The book is separated up into seven chapters (my comments in parenthesis):
Chapter 1: The Background Story (laying the foundation)
Chapter 2: New Tools (file formats, software, comparisons)
Chapter 3: Capturing HDR Images (field techniques, sensor limitations)
Chapter 4: Tone Mapping (method, approach)
Chapter 5: HDR Image Processing (using all that data, filters)
Chapter 6: Shooting Panoramic HDR Images (self explanatory)
Chapter 7: Application in CGI (using HDRI in Computer Generated Imagery)

I personally found great application in chapters 1-6 but don’t have a purpose in my work for CGI right now. Perhaps someday I’ll challenge Pixar to a duel, but right now I’m happy just snapping pictures!

I was very impressed with the level of technical detail Christian Bloch went into for his book. His descriptions of the story behind the story require careful reading and much study. However, I want to issue a warning: this book isn’t for the faint of heart. Christian Bloch doesn’t guide you by the hand through the world of HDR Imaging. He makes a lot of assumptions that you are already fairly savvy with software (i.e. Photoshop) and digital imaging in general. Even though he does a great job of showing the steps required to get from point A to point B, but he doesn’t do it in a formulaic way (i.e. Open Photoshop … go to Image menu … select Mode … Choose 16 bit … click here … do this). As long as you are able to think on your feet, you’ll do fine with the book.

So, what’s my verdict? I like the book a lot and strongly recommend it to those of you who seriously want to delve into the fantastic world of HDRI. If you are technically minded, then this book is written for you. I do not recommend it to you if you aren’t willing to put time and effort into understanding the HDRI process. As I said earlier, the devil is in the details and you have to be able to think if you are going to fully utilize the information contained in The HDRI Handbook.

Since reading through the book, I have already opened it as a reference at least ten times. On a recent trip to Maui, I took a number of shots with the expectation of turning them into HDR images. I used the techniques outlined in The HDRI Handbook to create some fantastic results (see one of the images to the left). I love the look of HDR images and I can’t wait to make more of my own using my new knowledge.

The HDRI Handbook is 344 pages and is published by RockyNook. You can find out more information on this book and others at www.rockynook.com.




Workshop Updates
2008 brings lots of workshops through Out There Images, Inc. and somewhere around 70 workshops scheduled at the Nikonians Academy (www.nikoniansacademy.com). Check out the information below for specific topics and dates.

The Art of Travel Photography Workshops
Join us for a photographic adventure in 2008! Learn how to turn your next vacation into an artistic event with our Art of Travel Photography Workshops. The locations we have are Columbia River Gorge waterfalls and spring bloom 4/24/08 ~ 4/27/08 and North Cascades NP/Mazama 10/2/08 ~ 10/5/08. Both of these workshops are very popular and tend to sell out quickly. If you are thinking of signing up, contact us immediately in order to be placed on our signup list. Go here for more details:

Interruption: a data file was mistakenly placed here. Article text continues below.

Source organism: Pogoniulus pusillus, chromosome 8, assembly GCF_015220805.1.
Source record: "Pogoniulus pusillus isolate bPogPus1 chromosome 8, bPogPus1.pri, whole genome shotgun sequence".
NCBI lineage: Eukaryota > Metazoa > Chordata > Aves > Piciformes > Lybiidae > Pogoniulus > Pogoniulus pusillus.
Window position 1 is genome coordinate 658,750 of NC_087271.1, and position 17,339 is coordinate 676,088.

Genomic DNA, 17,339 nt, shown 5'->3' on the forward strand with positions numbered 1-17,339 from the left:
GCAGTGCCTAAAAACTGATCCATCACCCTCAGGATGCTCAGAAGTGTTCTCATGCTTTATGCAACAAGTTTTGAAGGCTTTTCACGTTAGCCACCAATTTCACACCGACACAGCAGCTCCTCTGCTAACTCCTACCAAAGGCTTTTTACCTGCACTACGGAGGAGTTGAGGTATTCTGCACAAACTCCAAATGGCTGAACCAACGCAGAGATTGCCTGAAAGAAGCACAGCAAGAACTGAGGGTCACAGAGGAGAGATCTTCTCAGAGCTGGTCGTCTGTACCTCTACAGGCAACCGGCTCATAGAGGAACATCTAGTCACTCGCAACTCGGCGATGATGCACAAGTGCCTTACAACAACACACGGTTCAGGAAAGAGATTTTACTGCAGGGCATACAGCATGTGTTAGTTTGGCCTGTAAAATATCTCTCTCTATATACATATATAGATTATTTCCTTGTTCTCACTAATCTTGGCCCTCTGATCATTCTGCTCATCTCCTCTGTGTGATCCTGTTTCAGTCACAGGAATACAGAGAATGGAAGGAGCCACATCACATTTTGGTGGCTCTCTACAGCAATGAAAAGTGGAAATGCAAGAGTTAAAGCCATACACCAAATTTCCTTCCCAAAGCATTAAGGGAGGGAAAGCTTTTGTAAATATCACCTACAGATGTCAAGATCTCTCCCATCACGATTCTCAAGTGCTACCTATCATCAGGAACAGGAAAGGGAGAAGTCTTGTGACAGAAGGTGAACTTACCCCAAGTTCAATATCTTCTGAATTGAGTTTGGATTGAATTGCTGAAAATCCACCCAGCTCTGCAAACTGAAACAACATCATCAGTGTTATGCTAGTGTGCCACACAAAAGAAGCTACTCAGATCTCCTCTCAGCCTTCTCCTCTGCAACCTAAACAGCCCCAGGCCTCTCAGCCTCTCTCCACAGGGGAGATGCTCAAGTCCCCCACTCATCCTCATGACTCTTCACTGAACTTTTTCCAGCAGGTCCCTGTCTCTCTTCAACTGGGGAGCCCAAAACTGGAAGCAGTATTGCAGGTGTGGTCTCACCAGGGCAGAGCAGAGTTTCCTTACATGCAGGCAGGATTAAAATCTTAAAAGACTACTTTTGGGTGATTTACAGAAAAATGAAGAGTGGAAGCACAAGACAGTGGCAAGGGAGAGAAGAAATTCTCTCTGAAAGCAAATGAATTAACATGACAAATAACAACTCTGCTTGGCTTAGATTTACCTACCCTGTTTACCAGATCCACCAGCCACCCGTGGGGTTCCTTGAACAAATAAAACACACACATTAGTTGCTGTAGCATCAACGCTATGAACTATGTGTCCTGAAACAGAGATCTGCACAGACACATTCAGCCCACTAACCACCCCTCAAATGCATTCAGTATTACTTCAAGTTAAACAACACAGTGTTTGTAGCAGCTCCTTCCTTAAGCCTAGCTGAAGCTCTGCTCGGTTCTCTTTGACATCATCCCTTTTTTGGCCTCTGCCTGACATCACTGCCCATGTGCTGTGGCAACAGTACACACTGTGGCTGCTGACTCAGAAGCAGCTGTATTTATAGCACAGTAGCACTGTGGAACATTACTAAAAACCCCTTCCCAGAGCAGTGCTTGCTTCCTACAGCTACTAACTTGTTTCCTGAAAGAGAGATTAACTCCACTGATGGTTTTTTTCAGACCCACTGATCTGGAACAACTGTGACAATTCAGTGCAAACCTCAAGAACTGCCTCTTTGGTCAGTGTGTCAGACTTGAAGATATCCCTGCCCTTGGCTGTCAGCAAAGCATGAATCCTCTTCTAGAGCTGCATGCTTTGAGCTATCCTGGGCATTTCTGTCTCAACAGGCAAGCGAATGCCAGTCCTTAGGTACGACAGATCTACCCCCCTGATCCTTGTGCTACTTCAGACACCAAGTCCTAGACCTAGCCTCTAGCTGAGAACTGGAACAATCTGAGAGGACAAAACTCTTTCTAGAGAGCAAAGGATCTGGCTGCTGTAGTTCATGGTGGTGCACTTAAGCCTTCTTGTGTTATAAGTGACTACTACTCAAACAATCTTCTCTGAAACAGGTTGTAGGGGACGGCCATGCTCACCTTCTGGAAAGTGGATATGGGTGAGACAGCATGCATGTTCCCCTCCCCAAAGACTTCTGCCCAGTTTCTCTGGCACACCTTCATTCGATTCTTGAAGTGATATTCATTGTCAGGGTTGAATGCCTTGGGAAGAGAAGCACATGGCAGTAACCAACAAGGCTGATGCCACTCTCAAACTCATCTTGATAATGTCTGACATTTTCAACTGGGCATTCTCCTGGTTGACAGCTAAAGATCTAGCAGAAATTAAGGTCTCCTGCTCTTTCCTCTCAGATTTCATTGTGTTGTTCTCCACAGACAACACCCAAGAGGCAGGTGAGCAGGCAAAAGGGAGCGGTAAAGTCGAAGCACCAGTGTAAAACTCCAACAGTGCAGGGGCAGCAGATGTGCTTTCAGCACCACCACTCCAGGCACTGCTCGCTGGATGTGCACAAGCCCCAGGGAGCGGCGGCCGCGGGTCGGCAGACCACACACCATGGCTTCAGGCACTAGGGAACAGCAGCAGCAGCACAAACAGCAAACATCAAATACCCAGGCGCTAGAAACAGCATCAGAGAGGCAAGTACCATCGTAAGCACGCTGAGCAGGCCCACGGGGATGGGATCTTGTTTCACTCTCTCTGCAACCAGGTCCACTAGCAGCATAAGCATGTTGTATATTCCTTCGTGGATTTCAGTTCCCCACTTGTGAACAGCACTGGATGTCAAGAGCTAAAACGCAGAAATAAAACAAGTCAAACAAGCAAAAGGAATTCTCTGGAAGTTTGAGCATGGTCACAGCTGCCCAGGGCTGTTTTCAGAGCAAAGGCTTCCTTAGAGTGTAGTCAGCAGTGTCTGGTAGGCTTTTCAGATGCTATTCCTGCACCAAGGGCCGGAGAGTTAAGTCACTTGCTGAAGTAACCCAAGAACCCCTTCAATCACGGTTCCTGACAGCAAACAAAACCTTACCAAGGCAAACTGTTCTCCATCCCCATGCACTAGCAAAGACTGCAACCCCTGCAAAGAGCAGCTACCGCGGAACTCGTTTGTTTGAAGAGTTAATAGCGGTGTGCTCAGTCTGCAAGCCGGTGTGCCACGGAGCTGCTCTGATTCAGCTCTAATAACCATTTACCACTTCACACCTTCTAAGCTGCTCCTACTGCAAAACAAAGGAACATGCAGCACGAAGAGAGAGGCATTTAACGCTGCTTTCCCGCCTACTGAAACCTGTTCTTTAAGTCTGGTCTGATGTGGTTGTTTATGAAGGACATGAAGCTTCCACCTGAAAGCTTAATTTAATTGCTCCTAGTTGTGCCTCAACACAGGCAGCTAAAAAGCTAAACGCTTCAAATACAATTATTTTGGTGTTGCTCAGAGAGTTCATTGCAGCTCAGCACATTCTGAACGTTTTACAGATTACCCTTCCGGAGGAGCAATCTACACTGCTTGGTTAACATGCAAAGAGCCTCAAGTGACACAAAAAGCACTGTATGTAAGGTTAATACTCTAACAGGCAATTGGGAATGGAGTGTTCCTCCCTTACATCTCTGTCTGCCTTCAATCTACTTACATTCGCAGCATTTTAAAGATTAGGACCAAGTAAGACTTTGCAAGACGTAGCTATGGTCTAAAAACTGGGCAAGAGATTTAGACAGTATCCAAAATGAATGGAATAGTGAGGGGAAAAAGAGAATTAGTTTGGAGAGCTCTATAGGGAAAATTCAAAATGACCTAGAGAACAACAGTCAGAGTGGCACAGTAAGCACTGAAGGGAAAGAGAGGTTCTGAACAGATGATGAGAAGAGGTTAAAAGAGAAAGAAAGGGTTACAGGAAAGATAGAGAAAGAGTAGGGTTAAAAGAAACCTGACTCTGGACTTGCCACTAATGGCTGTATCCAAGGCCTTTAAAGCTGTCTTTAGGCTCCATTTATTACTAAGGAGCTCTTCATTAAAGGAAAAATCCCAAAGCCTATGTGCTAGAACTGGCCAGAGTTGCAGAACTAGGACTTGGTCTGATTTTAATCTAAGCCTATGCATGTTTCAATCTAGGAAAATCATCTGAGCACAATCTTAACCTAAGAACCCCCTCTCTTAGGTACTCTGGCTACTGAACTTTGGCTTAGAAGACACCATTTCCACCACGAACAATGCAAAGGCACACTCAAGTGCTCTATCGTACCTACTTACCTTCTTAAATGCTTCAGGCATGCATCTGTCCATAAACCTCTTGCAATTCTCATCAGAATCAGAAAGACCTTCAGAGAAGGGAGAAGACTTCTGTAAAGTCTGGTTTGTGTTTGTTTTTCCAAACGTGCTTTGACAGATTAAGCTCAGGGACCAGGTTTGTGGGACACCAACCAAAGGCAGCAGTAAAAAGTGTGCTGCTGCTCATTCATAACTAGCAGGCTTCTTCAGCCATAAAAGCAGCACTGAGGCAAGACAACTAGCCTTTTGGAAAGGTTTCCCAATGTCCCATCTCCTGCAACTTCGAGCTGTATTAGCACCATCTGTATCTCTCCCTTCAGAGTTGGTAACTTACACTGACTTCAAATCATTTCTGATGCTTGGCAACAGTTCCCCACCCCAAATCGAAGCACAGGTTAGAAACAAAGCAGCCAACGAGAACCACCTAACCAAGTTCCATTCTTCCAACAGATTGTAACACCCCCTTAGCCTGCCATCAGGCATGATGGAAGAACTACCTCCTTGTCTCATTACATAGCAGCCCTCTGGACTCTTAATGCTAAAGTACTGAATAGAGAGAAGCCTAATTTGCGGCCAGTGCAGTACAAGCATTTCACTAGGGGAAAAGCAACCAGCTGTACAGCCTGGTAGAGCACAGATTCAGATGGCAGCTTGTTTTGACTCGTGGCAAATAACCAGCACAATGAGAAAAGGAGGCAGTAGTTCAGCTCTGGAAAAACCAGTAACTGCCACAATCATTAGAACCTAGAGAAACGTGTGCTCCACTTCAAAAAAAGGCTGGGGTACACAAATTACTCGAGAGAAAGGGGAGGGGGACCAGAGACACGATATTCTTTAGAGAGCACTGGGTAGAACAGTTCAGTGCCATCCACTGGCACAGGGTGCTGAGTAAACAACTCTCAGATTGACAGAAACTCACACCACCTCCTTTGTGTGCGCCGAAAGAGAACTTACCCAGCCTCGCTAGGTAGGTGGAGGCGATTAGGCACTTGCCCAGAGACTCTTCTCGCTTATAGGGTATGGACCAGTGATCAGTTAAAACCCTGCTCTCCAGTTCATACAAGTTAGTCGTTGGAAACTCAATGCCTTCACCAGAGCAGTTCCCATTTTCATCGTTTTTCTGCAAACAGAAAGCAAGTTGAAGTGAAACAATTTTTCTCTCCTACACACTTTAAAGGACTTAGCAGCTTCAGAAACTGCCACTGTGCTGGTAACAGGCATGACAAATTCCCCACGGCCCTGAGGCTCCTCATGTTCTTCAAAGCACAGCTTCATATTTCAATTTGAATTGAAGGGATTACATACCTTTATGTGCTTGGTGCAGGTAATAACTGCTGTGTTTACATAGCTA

www.outthereimages.com/travel_workshop.html

Photoshop Level I and II
These workshops are a great way to learn Photoshop while using practical, real world examples that photographers face each day. We are offering two levels of Photoshop instruction – Photoshop I and Photoshop II. Take them one at a time or take them as a group and get a 10% discount. Our Photoshop workshop is scheduled for July 25th and July 26th, 2008 in Seattle, WA. Go here for more information: www.outthereimages.com/portrait_workshop.html

Nikonians Academy Workshops
We'll be teaching great photographic subjects in Orlando, Charleston, New York, Philadelphia, Los Angeles, San Francisco, Cincinnati, Portland, Atlanta, Dallas, Washington DC, Tanzania, and more!

Our topics include:
- Two African Safaris
- Nikon D300
- Nikon D200
- Nikon D80/D70
- iTTL Flash
- Hands-on Digital Printing

Find out about all of our workshops here: www.nikoniansacademy.com.

Portrait Photography
We’ve brought back our popular Portrait Photography workshop this year. It will be scheduled for July 11-12, 2008 in Seattle, WA. If you’ve ever wanted to learn how to use a flash meter, how to set up a studio, how to arrange your lighting or how to use flash, then this is the right workshop for you. It is a two-day event with lots and lots of hands-on learning and photography. Come along, you’ll enjoy it! I promise. Go here for more details: www.outthereimages.com/portrait_workshop.html

Private Tutoring
Private instruction is a very popular and affordable way to learn specifically what you want to learn in a one-on-one environment. During these sessions, we are able to work specifically on your own photographic needs and at your own pace. Available topics are studio lighting, nature photography, wedding photography, Photoshop, color management, digital workflow, flash photography, portraiture, exposure theory, and more. Many of our customers have requested specific topics and we have tailored our private tutoring to their needs. Call (253) 851-9054 or email (mike@outthereimages.com) if you have questions about this option.

Thanks:
Photography is great fun and I really enjoy sharing with you all. Keep shooting and keep sharing your experiences with others!

Best regards,

Mike Hagen
Out There Images, Inc. - "Get Out And Learn!"
PO Box 1966
Gig Harbor, WA 98335
www.outthereimages.com
mike@outthereimages.com
office: 253-851-9054
mobile: 360-750-1103
fax: 206-984-1817